The titanium tetrahydrocarbyloxides suitable for use in the present invention can also be produced by, for example, mixing titanium tetrachloride and an alcohol in the presence of a base, such as ammonia, to form the tetraalkyl titanate. The alcohol typically is ethanol, n-propanol, isopropanol, n-butanol, or isobutanol. Methanol generally is not employed because the resulting tetramethyl titanate is insoluble in the reaction mixture, complicating its isolation. Tetraalkyl titanates thus produced can be recovered by first removing by-product ammonium chloride by any means known to one skilled in the art such as filtration followed by distilling the tetraalkyl titanate from the reaction mixture. This process can be carried out at a temperature in the range of from about 0 to about 150° C. Titanates having longer alkyl groups can also be produced by transesterification of those having R' groups up to C4 with alcohols having more than 4 carbon atoms per molecule.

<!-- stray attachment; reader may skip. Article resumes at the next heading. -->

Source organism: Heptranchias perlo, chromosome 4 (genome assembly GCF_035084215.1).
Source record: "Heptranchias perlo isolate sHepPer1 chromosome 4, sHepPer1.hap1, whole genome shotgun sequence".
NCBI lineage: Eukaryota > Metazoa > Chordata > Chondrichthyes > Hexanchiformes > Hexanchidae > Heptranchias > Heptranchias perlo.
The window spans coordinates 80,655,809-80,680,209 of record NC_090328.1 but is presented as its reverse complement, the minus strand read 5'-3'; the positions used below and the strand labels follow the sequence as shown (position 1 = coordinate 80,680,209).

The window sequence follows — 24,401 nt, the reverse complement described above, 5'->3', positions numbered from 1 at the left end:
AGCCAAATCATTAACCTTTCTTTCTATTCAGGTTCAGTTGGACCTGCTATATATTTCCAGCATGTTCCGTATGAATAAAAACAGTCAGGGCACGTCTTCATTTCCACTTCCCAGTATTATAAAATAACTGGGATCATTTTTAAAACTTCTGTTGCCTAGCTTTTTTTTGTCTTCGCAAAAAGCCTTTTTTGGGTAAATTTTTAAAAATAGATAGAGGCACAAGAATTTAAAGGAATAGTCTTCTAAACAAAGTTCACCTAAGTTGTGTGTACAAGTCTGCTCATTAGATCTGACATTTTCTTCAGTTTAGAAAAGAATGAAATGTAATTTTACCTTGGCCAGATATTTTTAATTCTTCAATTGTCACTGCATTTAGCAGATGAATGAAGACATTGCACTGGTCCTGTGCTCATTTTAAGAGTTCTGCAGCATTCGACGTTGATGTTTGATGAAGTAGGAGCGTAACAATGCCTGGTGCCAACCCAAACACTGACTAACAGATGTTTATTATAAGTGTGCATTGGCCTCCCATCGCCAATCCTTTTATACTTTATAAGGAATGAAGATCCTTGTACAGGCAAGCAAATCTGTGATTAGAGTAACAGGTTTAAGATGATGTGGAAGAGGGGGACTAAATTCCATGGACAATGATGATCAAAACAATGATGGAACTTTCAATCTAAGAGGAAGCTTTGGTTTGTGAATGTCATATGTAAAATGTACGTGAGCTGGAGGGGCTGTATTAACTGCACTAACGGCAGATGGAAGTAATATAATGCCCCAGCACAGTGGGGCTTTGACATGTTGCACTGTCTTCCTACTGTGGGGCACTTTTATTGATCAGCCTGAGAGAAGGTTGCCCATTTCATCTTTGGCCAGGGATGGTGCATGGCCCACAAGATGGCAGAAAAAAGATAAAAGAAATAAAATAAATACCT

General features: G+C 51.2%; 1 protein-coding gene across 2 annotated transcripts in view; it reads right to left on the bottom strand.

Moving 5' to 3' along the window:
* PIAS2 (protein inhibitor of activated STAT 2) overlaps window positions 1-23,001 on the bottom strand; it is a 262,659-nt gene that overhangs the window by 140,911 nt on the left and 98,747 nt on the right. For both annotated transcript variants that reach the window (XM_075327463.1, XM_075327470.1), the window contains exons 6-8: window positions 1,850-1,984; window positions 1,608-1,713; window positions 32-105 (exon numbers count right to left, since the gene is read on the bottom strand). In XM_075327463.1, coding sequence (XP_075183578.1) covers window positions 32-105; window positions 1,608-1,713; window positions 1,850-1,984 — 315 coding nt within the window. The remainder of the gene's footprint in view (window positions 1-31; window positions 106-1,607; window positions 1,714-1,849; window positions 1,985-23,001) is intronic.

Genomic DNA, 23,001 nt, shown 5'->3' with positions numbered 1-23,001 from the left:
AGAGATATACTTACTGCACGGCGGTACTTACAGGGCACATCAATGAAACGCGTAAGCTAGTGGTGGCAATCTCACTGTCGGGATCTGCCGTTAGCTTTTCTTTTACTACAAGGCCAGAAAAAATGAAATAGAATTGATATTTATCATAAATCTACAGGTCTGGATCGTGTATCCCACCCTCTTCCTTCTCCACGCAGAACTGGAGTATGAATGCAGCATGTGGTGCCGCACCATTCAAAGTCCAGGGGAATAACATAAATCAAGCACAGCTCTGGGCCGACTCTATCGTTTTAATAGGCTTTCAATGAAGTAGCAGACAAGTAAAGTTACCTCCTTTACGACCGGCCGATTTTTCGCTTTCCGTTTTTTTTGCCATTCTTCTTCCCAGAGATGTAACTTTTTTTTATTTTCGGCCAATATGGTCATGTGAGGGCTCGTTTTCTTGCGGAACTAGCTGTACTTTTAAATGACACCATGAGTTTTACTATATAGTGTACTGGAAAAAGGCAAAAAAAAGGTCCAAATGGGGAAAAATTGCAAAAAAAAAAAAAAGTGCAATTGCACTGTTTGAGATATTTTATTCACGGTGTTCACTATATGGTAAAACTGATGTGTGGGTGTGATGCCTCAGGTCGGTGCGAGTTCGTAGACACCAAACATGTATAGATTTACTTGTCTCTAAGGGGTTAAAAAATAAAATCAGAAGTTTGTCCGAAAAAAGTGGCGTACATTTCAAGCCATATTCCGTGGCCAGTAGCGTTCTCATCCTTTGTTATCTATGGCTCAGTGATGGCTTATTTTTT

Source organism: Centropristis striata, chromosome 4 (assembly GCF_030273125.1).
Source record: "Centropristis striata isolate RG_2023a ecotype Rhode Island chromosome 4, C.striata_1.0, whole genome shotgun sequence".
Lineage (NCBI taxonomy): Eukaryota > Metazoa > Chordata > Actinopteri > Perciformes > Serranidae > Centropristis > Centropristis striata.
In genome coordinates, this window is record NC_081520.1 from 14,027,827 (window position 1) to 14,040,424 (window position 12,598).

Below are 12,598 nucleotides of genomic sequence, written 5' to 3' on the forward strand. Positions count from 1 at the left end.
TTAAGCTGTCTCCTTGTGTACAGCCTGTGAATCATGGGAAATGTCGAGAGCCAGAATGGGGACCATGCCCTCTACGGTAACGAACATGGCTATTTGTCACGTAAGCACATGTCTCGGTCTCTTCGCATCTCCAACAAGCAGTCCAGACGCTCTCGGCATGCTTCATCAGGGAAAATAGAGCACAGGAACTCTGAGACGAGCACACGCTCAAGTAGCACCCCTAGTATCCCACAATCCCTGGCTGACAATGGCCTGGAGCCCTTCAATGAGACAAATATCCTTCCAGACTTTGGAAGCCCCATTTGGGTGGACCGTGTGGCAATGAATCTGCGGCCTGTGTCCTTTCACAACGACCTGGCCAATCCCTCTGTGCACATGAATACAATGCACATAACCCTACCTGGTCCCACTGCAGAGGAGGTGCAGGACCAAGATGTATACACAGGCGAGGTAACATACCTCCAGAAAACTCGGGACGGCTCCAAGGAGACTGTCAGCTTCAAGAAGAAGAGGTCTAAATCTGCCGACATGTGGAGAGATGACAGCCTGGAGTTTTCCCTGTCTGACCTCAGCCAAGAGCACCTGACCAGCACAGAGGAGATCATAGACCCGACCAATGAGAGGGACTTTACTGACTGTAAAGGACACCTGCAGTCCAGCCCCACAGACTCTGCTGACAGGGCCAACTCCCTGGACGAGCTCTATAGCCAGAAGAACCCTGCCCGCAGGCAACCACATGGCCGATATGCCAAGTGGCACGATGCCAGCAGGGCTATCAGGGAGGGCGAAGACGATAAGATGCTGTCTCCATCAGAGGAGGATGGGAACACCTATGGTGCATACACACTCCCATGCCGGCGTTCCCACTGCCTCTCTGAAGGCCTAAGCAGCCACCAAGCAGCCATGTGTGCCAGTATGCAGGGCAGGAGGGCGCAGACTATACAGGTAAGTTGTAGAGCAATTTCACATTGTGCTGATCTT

Examples of commercially available organic titanium compounds include, but are not limited to, TYZORŪ TPT and TYZORŪ TBT (tetra isopropyl titanate and tetra n-butyl titanate, respectively) available from E. I. du Pont de Nemours and Company, Wilmington, Del., U.S.A.

The presently preferred solubility promoter can be an organic silicate, organic zirconate, or combinations thereof. Presently, it is most preferred that a solubility promoter can facilitate the dissolution of essentially all of the titanium present in the catalyst composition in a solvent used to prepare the composition, at room temperature (about 25° C.), at catalyst composition concentrations that are desired for the particular application. Typically the components are selected to form a catalyst composition that is dissolved in concentrations of at least 3 grams, preferably at least 5 grams, of catalyst per 100 grams of solvent, to minimize the amount of solvent introduced to a process employing the catalyst. The presently most preferred solubility promoters include, but are not limited to, organic ortho silicates, organic ortho zirconates, or combinations thereof.